Afterward, we walked around the old city (I feel like only amazing things happen when you walk through the market of any old section of a city/town) and ended up eating a delicious lunch of hummus, falafel, foul, fried eggplant, and some little salads. Yousef then took us to the Jenin Creative Cultural Center (J3C, as it’s known) and showed us the paintings on the wall as well as some of the pictures hanging. There was a poster of a young boy from the Jenin refugee camp who was killed by the IDF in 2005, and whose father then donated the boy’s organs and saved six Israeli children. “This is what we are taught. This was the message of Jesus, the first Palestinian to be crucified by the Jews.” Yousef then pointed out that people in the Jenin refugee camp can stand on their roofs and see the towns where they used to live.
We then all sat in Yousef’s office and looked at pictures and videos of youth from the center, dancing or acting or doing other artful things. I was so impressed that Yousef could tell us where every single one of these kids was in school now. I thought that was so beautiful, and showed that he had a close relationship with each of them and valued their education and success in life. By this time, it was late and we were all exhausted and ready to go home (especially the Germans with us, who were eager to get back and watch the results of the election), but then we got into the really intense stuff: Yousef began to show us images of Jenin during the Second Intifada. We saw destroyed homes and fields, groups of Israeli tanks, and we heard stories of people who were crushed in their homes when the IDF wouldn’t let family members retrieve them (this particular story was about a man in a wheelchair who was left to die in his home) before they bulldozed the house. In this story, the family later dug and dug through the rubble, but all they could find was the man’s wheelchair. We saw these images and heard these stories for over an hour, until we really couldn’t take it anymore. It was all so overwhelming. Finally, we told Yousef that we had to go home, but that we would return in October for the cultural festival in Jenin (which was supposed to be this week, but was postponed due to the IDF murdering a 22-year-old man from the refugee camp a few days ago — everyone should look up the story of what happened to Islam al-Tubasi).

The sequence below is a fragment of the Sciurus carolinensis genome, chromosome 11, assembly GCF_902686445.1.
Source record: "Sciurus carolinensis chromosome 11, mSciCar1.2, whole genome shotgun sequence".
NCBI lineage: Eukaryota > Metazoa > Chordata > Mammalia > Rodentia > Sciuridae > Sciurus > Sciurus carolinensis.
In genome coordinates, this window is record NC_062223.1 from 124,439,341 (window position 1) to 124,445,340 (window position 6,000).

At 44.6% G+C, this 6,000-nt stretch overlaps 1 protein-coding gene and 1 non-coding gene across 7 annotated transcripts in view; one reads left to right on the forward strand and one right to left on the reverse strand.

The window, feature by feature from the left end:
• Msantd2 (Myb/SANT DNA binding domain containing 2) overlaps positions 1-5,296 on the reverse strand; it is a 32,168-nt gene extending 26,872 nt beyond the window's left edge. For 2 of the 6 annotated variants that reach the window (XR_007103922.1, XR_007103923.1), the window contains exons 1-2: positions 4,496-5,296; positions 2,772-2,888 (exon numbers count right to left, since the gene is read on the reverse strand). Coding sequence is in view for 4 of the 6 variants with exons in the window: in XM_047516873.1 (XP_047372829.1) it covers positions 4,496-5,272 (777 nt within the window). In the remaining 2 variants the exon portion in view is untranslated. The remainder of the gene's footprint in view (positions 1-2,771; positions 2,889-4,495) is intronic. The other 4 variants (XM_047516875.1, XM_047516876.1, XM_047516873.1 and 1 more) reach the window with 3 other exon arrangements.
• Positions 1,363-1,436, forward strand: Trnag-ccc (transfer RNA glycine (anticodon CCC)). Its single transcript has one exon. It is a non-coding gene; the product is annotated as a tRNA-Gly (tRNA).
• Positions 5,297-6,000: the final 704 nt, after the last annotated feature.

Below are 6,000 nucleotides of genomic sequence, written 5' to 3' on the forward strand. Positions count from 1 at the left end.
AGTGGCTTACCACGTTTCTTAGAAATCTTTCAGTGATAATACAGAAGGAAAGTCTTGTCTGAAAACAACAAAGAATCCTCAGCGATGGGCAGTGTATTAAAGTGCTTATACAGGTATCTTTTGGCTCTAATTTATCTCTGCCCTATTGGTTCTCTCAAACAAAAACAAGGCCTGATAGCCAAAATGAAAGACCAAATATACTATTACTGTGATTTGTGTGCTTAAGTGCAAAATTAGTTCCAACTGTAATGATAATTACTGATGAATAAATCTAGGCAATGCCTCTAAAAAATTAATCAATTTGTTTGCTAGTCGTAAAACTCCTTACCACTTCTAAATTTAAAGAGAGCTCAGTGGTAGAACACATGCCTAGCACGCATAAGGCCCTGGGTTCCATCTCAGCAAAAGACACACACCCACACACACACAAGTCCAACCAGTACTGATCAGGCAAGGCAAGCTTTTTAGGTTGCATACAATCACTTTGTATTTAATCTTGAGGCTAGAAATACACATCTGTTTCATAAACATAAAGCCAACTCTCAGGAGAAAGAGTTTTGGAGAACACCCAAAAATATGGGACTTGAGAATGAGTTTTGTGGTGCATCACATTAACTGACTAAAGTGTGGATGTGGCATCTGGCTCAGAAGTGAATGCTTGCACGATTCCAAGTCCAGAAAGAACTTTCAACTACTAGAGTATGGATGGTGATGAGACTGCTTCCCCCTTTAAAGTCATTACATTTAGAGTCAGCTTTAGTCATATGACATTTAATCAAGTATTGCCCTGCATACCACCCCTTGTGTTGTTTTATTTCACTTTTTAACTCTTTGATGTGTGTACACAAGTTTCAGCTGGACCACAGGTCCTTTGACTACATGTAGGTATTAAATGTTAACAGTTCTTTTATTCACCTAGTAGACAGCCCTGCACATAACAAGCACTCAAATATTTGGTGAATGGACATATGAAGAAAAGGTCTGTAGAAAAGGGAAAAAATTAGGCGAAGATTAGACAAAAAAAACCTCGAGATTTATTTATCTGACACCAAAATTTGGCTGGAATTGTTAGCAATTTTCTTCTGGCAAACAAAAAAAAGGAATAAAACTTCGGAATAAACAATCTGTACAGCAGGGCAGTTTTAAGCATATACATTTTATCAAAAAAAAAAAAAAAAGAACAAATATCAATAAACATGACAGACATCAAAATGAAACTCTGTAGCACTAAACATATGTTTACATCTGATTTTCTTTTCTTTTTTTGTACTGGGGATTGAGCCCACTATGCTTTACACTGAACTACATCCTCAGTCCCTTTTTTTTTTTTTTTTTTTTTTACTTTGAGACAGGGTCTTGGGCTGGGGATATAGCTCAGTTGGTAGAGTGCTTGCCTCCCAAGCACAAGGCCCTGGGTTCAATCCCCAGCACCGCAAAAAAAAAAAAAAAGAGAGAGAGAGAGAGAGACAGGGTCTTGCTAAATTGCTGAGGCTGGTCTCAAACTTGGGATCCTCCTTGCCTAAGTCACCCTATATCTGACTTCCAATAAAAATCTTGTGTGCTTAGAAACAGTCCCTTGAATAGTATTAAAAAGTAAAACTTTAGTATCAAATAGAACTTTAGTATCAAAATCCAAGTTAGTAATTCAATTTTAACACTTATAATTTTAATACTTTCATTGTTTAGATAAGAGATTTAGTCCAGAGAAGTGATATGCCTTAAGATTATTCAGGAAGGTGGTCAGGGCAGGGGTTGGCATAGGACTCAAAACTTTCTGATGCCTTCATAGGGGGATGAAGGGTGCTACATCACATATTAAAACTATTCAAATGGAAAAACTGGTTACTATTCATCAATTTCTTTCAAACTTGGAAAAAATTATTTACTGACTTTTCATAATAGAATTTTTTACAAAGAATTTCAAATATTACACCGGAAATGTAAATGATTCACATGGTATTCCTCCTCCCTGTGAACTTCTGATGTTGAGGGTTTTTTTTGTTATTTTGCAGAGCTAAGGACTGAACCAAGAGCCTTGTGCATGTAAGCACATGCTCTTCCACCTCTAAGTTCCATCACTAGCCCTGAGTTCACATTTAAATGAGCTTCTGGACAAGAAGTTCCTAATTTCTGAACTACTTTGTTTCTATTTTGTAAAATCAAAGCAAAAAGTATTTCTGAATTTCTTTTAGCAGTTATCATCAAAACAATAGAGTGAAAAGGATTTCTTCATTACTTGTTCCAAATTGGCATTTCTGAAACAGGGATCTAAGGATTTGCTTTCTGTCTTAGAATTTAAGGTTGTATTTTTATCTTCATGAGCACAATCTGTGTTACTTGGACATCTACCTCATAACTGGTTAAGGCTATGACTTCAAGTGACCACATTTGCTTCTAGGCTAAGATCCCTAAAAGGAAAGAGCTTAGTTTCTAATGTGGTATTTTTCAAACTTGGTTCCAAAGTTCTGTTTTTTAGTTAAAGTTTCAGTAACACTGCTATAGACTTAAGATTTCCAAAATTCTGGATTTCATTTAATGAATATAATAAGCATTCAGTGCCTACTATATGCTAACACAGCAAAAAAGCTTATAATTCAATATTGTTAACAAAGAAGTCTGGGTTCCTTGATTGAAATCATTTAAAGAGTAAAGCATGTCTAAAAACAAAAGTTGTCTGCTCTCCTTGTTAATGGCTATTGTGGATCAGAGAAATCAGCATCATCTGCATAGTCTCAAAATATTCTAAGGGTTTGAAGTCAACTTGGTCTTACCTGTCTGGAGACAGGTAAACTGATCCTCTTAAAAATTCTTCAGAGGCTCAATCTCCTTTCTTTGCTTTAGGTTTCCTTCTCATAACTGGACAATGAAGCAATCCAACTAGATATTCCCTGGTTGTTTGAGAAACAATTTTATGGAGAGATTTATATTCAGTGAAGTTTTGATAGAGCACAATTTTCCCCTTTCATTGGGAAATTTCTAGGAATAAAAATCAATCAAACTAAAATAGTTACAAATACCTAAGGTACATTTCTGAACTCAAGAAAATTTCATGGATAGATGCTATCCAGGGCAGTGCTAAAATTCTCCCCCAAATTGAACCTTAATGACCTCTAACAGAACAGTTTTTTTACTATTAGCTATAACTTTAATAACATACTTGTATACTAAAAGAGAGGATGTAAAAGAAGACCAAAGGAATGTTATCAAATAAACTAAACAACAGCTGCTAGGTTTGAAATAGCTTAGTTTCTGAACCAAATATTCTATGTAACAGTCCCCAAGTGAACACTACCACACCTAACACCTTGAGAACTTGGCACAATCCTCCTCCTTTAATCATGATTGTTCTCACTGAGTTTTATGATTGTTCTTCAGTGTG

I fell asleep at some point during the last leg of our one-and-a-half-hour trip back to Ramallah. Near the end, I woke up suddenly, startled by the sound of a loud bang. I turned around to ask my roommate what happened, if it was just fireworks. The driver turned to me and shook his head: “Al-jaysh al-Israeli, the Israeli army.” My roommate explained that we had just passed a refugee camp, and passing us in the other direction were two IDF trucks, driving slowly. There was a group of teenage boys at the edge of the camp, and as the trucks began to pass, they started throwing stones at the trucks. The soldiers then shot (I’m not sure what they shot, though) in the boys’ direction, which also happened to be our direction. Everyone who was awake on the bus said they saw the flash.
So here I am, trying to calm my nerves after this long and kind of emotional day. I have officially been here four weeks now, and I’m really starting to feel the difficulty of it. Today was intense, and I know it will be one of many intense days, but it was also a beautiful day, full of kind, honest people and mountains covered in lush foliage. It’s important to always remember the positives and not get hung up on events that can only lead to anger and sadness. The governor talked about the challenge of instilling hope and peacefulness in the Palestinian youth, and I really don’t know how people here manage to accomplish such a thing, but maybe they can teach me.
Click here for all Maya’s Letters from Birzeit.